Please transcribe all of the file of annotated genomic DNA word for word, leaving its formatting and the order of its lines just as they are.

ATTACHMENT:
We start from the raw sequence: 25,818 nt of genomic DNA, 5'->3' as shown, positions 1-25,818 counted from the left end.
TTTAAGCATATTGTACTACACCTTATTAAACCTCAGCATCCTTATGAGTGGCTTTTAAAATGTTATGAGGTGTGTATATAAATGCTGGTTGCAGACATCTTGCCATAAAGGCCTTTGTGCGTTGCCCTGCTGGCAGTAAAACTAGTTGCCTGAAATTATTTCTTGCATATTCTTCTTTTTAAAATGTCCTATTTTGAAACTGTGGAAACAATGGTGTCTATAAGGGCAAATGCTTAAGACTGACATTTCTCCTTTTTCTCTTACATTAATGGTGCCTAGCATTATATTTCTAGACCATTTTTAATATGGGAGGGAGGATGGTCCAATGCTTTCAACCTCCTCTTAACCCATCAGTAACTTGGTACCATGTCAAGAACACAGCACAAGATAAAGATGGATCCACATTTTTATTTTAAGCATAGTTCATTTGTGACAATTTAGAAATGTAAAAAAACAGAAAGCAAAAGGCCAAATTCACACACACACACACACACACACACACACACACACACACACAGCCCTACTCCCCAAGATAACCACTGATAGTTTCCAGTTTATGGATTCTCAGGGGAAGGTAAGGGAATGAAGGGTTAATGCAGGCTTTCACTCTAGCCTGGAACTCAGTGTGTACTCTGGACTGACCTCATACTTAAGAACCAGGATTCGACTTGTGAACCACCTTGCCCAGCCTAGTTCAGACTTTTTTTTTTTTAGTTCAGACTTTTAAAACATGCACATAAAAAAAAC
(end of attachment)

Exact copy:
We start from the raw sequence: 25,818 nt of genomic DNA, 5'->3' as shown, positions 1-25,818 counted from the left end.
TTTAAGCATATTGTACTACACCTTATTAAACCTCAGCATCCTTATGAGTGGCTTTTAAAATGTTATGAGGTGTGTATATAAATGCTGGTTGCAGACATCTTGCCATAAAGGCCTTTGTGCGTTGCCCTGCTGGCAGTAAAACTAGTTGCCTGAAATTATTTCTTGCATATTCTTCTTTTTAAAATGTCCTATTTTGAAACTGTGGAAACAATGGTGTCTATAAGGGCAAATGCTTAAGACTGACATTTCTCCTTTTTCTCTTACATTAATGGTGCCTAGCATTATATTTCTAGACCATTTTTAATATGGGAGGGAGGATGGTCCAATGCTTTCAACCTCCTCTTAACCCATCAGTAACTTGGTACCATGTCAAGAACACAGCACAAGATAAAGATGGATCCACATTTTTATTTTAAGCATAGTTCATTTGTGACAATTTAGAAATGTAAAAAAACAGAAAGCAAAAGGCCAAATTCACACACACACACACACACACACACACACACACACACACACAGCCCTACTCCCCAAGATAACCACTGATAGTTTCCAGTTTATGGATTCTCAGGGGAAGGTAAGGGAATGAAGGGTTAATGCAGGCTTTCACTCTAGCCTGGAACTCAGTGTGTACTCTGGACTGACCTCATACTTAAGAACCAGGATTCGACTTGTGAACCACCTTGCCCAGCCTAGTTCAGACTTTTTTTTTTTTAGTTCAGACTTTTAAAACATGCACATAAAAAAAAC